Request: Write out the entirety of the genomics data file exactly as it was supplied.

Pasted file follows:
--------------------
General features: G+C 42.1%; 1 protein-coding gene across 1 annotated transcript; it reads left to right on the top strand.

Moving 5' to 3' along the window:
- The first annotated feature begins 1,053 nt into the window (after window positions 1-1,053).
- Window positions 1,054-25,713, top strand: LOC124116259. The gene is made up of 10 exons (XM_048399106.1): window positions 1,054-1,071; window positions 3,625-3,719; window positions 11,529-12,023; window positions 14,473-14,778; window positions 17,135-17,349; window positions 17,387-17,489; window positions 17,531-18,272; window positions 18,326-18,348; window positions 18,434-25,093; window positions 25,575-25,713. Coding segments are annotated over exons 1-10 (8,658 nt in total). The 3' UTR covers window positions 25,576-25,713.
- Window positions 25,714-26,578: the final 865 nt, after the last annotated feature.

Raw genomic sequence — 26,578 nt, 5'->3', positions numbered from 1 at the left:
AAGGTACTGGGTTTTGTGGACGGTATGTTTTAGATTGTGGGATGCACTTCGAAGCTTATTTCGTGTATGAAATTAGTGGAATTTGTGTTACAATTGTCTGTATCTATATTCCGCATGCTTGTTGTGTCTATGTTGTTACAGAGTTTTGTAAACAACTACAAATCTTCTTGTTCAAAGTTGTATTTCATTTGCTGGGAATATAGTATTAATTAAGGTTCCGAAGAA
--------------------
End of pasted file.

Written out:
General features: G+C 42.1%; 1 protein-coding gene across 1 annotated transcript; it reads left to right on the top strand.

Moving 5' to 3' along the window:
- The first annotated feature begins 1,053 nt into the window (after window positions 1-1,053).
- Window positions 1,054-25,713, top strand: LOC124116259. The gene is made up of 10 exons (XM_048399106.1): window positions 1,054-1,071; window positions 3,625-3,719; window positions 11,529-12,023; window positions 14,473-14,778; window positions 17,135-17,349; window positions 17,387-17,489; window positions 17,531-18,272; window positions 18,326-18,348; window positions 18,434-25,093; window positions 25,575-25,713. Coding segments are annotated over exons 1-10 (8,658 nt in total). The 3' UTR covers window positions 25,576-25,713.
- Window positions 25,714-26,578: the final 865 nt, after the last annotated feature.

Raw genomic sequence — 26,578 nt, 5'->3', positions numbered from 1 at the left:
AAGGTACTGGGTTTTGTGGACGGTATGTTTTAGATTGTGGGATGCACTTCGAAGCTTATTTCGTGTATGAAATTAGTGGAATTTGTGTTACAATTGTCTGTATCTATATTCCGCATGCTTGTTGTGTCTATGTTGTTACAGAGTTTTGTAAACAACTACAAATCTTCTTGTTCAAAGTTGTATTTCATTTGCTGGGAATATAGTATTAATTAAGGTTCCGAAGAA